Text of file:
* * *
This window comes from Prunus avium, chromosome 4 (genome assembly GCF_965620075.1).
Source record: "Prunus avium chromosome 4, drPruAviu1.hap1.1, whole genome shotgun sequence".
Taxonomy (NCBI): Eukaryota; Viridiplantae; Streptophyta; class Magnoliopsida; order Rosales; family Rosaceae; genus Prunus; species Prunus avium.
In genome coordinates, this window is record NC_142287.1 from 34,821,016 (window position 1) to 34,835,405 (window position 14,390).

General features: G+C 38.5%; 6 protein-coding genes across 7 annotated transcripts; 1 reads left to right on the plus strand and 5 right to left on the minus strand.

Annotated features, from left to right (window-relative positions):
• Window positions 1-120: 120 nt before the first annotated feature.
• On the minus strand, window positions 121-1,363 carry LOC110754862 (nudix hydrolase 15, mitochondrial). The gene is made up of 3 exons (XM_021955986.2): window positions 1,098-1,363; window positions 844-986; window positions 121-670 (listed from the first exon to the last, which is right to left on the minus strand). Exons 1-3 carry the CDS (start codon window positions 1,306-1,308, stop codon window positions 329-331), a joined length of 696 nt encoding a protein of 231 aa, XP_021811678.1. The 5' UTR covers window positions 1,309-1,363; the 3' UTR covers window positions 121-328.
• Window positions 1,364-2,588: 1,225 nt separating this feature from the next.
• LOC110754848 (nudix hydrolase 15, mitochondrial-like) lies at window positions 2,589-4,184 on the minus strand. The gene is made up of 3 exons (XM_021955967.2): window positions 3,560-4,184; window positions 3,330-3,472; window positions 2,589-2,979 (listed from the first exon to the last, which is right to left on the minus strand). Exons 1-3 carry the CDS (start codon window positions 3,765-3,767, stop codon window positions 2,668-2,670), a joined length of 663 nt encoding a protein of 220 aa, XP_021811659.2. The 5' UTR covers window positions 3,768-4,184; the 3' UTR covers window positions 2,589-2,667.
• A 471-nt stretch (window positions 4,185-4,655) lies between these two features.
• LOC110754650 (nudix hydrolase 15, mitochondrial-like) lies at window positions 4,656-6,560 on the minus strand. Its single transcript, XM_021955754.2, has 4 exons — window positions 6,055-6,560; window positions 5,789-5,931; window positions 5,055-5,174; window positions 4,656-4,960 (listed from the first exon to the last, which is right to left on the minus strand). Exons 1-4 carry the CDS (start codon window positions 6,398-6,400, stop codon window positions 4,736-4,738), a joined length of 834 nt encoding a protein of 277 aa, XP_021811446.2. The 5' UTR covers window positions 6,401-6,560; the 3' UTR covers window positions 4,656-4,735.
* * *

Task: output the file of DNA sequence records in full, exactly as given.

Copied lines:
This window comes from Prunus avium, chromosome 4 (genome assembly GCF_965620075.1).
Source record: "Prunus avium chromosome 4, drPruAviu1.hap1.1, whole genome shotgun sequence".
Taxonomy (NCBI): Eukaryota; Viridiplantae; Streptophyta; class Magnoliopsida; order Rosales; family Rosaceae; genus Prunus; species Prunus avium.
In genome coordinates, this window is record NC_142287.1 from 34,821,016 (window position 1) to 34,835,405 (window position 14,390).

General features: G+C 38.5%; 6 protein-coding genes across 7 annotated transcripts; 1 reads left to right on the plus strand and 5 right to left on the minus strand.

Annotated features, from left to right (window-relative positions):
• Window positions 1-120: 120 nt before the first annotated feature.
• On the minus strand, window positions 121-1,363 carry LOC110754862 (nudix hydrolase 15, mitochondrial). The gene is made up of 3 exons (XM_021955986.2): window positions 1,098-1,363; window positions 844-986; window positions 121-670 (listed from the first exon to the last, which is right to left on the minus strand). Exons 1-3 carry the CDS (start codon window positions 1,306-1,308, stop codon window positions 329-331), a joined length of 696 nt encoding a protein of 231 aa, XP_021811678.1. The 5' UTR covers window positions 1,309-1,363; the 3' UTR covers window positions 121-328.
• Window positions 1,364-2,588: 1,225 nt separating this feature from the next.
• LOC110754848 (nudix hydrolase 15, mitochondrial-like) lies at window positions 2,589-4,184 on the minus strand. The gene is made up of 3 exons (XM_021955967.2): window positions 3,560-4,184; window positions 3,330-3,472; window positions 2,589-2,979 (listed from the first exon to the last, which is right to left on the minus strand). Exons 1-3 carry the CDS (start codon window positions 3,765-3,767, stop codon window positions 2,668-2,670), a joined length of 663 nt encoding a protein of 220 aa, XP_021811659.2. The 5' UTR covers window positions 3,768-4,184; the 3' UTR covers window positions 2,589-2,667.
• A 471-nt stretch (window positions 4,185-4,655) lies between these two features.
• LOC110754650 (nudix hydrolase 15, mitochondrial-like) lies at window positions 4,656-6,560 on the minus strand. Its single transcript, XM_021955754.2, has 4 exons — window positions 6,055-6,560; window positions 5,789-5,931; window positions 5,055-5,174; window positions 4,656-4,960 (listed from the first exon to the last, which is right to left on the minus strand). Exons 1-4 carry the CDS (start codon window positions 6,398-6,400, stop codon window positions 4,736-4,738), a joined length of 834 nt encoding a protein of 277 aa, XP_021811446.2. The 5' UTR covers window positions 6,401-6,560; the 3' UTR covers window positions 4,656-4,735.